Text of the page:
Always keep a safe distance from the vehicle in front of you - use the 2 second rule. At 70 mph, a two second gap is far greater a distance than driving at 30 mph.  You can test the gap by finding a landmark -  like a sign post for example. When the vehicle in front of you passes that mark, say to yourself, “Only a fool breaks the 2 second rule”. It takes about two seconds to say, so you want to finish saying it before you pass the mark.

At busy times on the motorway,  speed limits may appear on the gantries above the lanes to which they apply . These mandatory signs are there to help the traffic flow. It sounds ironic to say they help the flow when you are slowing down,  but studies have shown that a reduction of speed where the traffic is heavy maintains the flow and stops bunching. This bunching is the enemy. It has been the main cause of traffic jams over the decades, so adhering to these speed limiters helps everyone.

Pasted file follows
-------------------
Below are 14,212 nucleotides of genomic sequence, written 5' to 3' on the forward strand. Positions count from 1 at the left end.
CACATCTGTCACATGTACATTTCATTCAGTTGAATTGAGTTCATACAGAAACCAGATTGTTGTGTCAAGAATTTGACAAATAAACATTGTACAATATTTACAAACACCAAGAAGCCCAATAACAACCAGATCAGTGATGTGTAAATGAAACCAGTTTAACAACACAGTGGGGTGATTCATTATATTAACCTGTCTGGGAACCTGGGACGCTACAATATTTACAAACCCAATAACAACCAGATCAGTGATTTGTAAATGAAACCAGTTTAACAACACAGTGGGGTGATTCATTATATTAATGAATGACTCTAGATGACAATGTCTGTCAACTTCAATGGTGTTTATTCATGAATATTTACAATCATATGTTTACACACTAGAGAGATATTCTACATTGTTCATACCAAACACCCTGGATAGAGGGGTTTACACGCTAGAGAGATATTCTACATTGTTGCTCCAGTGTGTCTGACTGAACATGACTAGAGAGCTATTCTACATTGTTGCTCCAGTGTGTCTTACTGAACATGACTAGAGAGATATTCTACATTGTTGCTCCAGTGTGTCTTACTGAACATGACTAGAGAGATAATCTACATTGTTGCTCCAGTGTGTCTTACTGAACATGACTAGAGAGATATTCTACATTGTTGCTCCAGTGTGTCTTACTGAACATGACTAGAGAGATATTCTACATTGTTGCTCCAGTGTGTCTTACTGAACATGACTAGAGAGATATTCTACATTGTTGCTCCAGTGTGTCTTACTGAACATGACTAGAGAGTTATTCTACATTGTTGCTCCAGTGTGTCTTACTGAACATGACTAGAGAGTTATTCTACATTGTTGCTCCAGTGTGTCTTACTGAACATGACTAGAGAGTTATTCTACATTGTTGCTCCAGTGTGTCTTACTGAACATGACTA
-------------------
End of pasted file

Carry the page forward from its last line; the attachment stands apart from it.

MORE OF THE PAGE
Hazard Perception on the Motorway

Looking well ahead, as far as you can see will enable you to plan your driving. If you see the traffic ahead is slowing, come off the gas so you slow gradually. This not only uses less fuel than braking late, but ensures cars behind have enough time to see you slowing - allowing them time to slow gradually and safely, with no hard braking.

Plan your driving and slow down early -  if you do this, the traffic situation ahead often clears by the time you get there.

Posted 199 weeks ago

How to Deal with Wet Road Conditions?


Stopping Distances
Wet road conditions can reduce tyre grip, so slow down a little.  Give yourself plenty of time for slowing down and keep well back from other vehicles.

After a period of dry weather, the rain can cause the road surface to become even more slippery. Make sure you keep your speed down when cornering in these conditions.
Remember, the less tread depth on your tyres, the less grip. With these tyre conditions, you need to have a greater braking distance.

What about Pedestrians and Cyclists?

Pedestrians and cyclists can easily get soaked from vehicles driving through puddles. Look well ahead and show consideration by slowing down and giving them more room if it is safe to do so.